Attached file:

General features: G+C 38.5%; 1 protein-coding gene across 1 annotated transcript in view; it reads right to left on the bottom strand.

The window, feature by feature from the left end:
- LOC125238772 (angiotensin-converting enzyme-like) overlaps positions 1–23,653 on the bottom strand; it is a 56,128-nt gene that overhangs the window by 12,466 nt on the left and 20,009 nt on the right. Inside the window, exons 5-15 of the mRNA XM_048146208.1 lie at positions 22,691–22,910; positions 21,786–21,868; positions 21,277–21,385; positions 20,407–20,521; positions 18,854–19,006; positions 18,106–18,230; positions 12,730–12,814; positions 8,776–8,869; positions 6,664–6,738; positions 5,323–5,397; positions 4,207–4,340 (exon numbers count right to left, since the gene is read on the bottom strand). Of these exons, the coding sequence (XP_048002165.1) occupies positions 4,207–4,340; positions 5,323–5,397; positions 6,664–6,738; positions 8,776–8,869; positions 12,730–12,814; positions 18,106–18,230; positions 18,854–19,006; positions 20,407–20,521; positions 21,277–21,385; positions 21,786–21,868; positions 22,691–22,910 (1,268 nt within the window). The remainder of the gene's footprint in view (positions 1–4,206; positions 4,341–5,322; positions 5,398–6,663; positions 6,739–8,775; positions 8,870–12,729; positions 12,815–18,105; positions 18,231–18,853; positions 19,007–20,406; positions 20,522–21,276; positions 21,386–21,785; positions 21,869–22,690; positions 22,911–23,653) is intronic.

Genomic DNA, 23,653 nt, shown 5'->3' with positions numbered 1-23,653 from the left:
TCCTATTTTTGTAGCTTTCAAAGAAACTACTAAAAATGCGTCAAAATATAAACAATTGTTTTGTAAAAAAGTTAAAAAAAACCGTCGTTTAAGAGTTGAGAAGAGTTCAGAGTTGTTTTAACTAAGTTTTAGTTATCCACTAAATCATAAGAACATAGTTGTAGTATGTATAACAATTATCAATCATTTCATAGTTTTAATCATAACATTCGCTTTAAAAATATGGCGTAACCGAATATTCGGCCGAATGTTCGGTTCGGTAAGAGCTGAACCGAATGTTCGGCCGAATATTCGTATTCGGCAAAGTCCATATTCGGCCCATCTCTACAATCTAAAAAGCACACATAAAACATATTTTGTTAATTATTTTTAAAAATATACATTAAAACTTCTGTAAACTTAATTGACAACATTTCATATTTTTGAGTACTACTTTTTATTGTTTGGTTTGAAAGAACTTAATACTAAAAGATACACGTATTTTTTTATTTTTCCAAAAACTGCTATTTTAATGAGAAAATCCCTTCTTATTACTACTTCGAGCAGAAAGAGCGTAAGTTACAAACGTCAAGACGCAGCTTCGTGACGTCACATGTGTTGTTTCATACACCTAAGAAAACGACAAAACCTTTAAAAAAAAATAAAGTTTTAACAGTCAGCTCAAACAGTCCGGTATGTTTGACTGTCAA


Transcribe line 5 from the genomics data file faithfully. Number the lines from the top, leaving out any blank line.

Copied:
TCCTATTTTTGTAGCTTTCAAAGAAACTACTAAAAATGCGTCAAAATATAAACAATTGTTTTGTAAAAAAGTTAAAAAAAACCGTCGTTTAAGAGTTGAGAAGAGTTCAGAGTTGTTTTAACTAAGTTTTAGTTATCCACTAAATCATAAGAACATAGTTGTAGTATGTATAACAATTATCAATCATTTCATAGTTTTAATCATAACATTCGCTTTAAAAATATGGCGTAACCGAATATTCGGCCGAATGTTCGGTTCGGTAAGAGCTGAACCGAATGTTCGGCCGAATATTCGTATTCGGCAAAGTCCATATTCGGCCCATCTCTACAATCTAAAAAGCACACATAAAACATATTTTGTTAATTATTTTTAAAAATATACATTAAAACTTCTGTAAACTTAATTGACAACATTTCATATTTTTGAGTACTACTTTTTATTGTTTGGTTTGAAAGAACTTAATACTAAAAGATACACGTATTTTTTTATTTTTCCAAAAACTGCTATTTTAATGAGAAAATCCCTTCTTATTACTACTTCGAGCAGAAAGAGCGTAAGTTACAAACGTCAAGACGCAGCTTCGTGACGTCACATGTGTTGTTTCATACACCTAAGAAAACGACAAAACCTTTAAAAAAAAATAAAGTTTTAACAGTCAGCTCAAACAGTCCGGTATGTTTGACTGTCAA